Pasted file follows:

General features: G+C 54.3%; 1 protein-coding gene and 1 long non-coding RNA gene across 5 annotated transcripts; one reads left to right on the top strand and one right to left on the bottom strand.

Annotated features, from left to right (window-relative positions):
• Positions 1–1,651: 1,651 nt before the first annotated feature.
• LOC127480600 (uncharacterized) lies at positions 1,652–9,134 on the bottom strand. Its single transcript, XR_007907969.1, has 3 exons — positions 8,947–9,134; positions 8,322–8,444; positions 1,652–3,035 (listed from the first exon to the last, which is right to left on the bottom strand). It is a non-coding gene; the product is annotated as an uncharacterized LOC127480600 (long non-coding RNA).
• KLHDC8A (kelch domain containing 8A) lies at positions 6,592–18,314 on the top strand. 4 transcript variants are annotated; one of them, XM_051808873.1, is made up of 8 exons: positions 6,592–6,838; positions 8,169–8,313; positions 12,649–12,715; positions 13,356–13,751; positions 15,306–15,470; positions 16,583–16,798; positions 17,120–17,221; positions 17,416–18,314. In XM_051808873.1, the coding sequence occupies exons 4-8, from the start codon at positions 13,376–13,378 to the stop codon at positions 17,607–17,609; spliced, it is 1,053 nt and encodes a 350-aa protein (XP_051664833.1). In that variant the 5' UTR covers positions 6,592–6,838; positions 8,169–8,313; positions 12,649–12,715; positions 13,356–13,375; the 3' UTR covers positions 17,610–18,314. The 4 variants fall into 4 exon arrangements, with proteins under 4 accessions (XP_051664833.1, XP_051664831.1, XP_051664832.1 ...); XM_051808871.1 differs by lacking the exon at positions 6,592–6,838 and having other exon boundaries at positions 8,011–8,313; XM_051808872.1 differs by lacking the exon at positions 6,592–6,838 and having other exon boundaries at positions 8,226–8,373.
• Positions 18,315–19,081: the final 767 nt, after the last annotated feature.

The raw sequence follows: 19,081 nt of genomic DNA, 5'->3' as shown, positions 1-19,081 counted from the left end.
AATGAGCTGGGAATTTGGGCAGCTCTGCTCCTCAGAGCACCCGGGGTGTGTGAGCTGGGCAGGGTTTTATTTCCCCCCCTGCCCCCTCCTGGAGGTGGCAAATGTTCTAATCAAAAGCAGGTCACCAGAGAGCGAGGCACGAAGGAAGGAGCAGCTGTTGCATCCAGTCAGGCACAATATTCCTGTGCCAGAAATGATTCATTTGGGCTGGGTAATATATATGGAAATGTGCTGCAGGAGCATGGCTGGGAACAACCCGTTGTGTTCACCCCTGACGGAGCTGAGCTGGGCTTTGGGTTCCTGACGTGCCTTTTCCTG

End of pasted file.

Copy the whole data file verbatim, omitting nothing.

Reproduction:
General features: G+C 54.3%; 1 protein-coding gene and 1 long non-coding RNA gene across 5 annotated transcripts; one reads left to right on the top strand and one right to left on the bottom strand.

Annotated features, from left to right (window-relative positions):
• Positions 1–1,651: 1,651 nt before the first annotated feature.
• LOC127480600 (uncharacterized) lies at positions 1,652–9,134 on the bottom strand. Its single transcript, XR_007907969.1, has 3 exons — positions 8,947–9,134; positions 8,322–8,444; positions 1,652–3,035 (listed from the first exon to the last, which is right to left on the bottom strand). It is a non-coding gene; the product is annotated as an uncharacterized LOC127480600 (long non-coding RNA).
• KLHDC8A (kelch domain containing 8A) lies at positions 6,592–18,314 on the top strand. 4 transcript variants are annotated; one of them, XM_051808873.1, is made up of 8 exons: positions 6,592–6,838; positions 8,169–8,313; positions 12,649–12,715; positions 13,356–13,751; positions 15,306–15,470; positions 16,583–16,798; positions 17,120–17,221; positions 17,416–18,314. In XM_051808873.1, the coding sequence occupies exons 4-8, from the start codon at positions 13,376–13,378 to the stop codon at positions 17,607–17,609; spliced, it is 1,053 nt and encodes a 350-aa protein (XP_051664833.1). In that variant the 5' UTR covers positions 6,592–6,838; positions 8,169–8,313; positions 12,649–12,715; positions 13,356–13,375; the 3' UTR covers positions 17,610–18,314. The 4 variants fall into 4 exon arrangements, with proteins under 4 accessions (XP_051664833.1, XP_051664831.1, XP_051664832.1 ...); XM_051808871.1 differs by lacking the exon at positions 6,592–6,838 and having other exon boundaries at positions 8,011–8,313; XM_051808872.1 differs by lacking the exon at positions 6,592–6,838 and having other exon boundaries at positions 8,226–8,373.
• Positions 18,315–19,081: the final 767 nt, after the last annotated feature.

The raw sequence follows: 19,081 nt of genomic DNA, 5'->3' as shown, positions 1-19,081 counted from the left end.
AATGAGCTGGGAATTTGGGCAGCTCTGCTCCTCAGAGCACCCGGGGTGTGTGAGCTGGGCAGGGTTTTATTTCCCCCCCTGCCCCCTCCTGGAGGTGGCAAATGTTCTAATCAAAAGCAGGTCACCAGAGAGCGAGGCACGAAGGAAGGAGCAGCTGTTGCATCCAGTCAGGCACAATATTCCTGTGCCAGAAATGATTCATTTGGGCTGGGTAATATATATGGAAATGTGCTGCAGGAGCATGGCTGGGAACAACCCGTTGTGTTCACCCCTGACGGAGCTGAGCTGGGCTTTGGGTTCCTGACGTGCCTTTTCCTG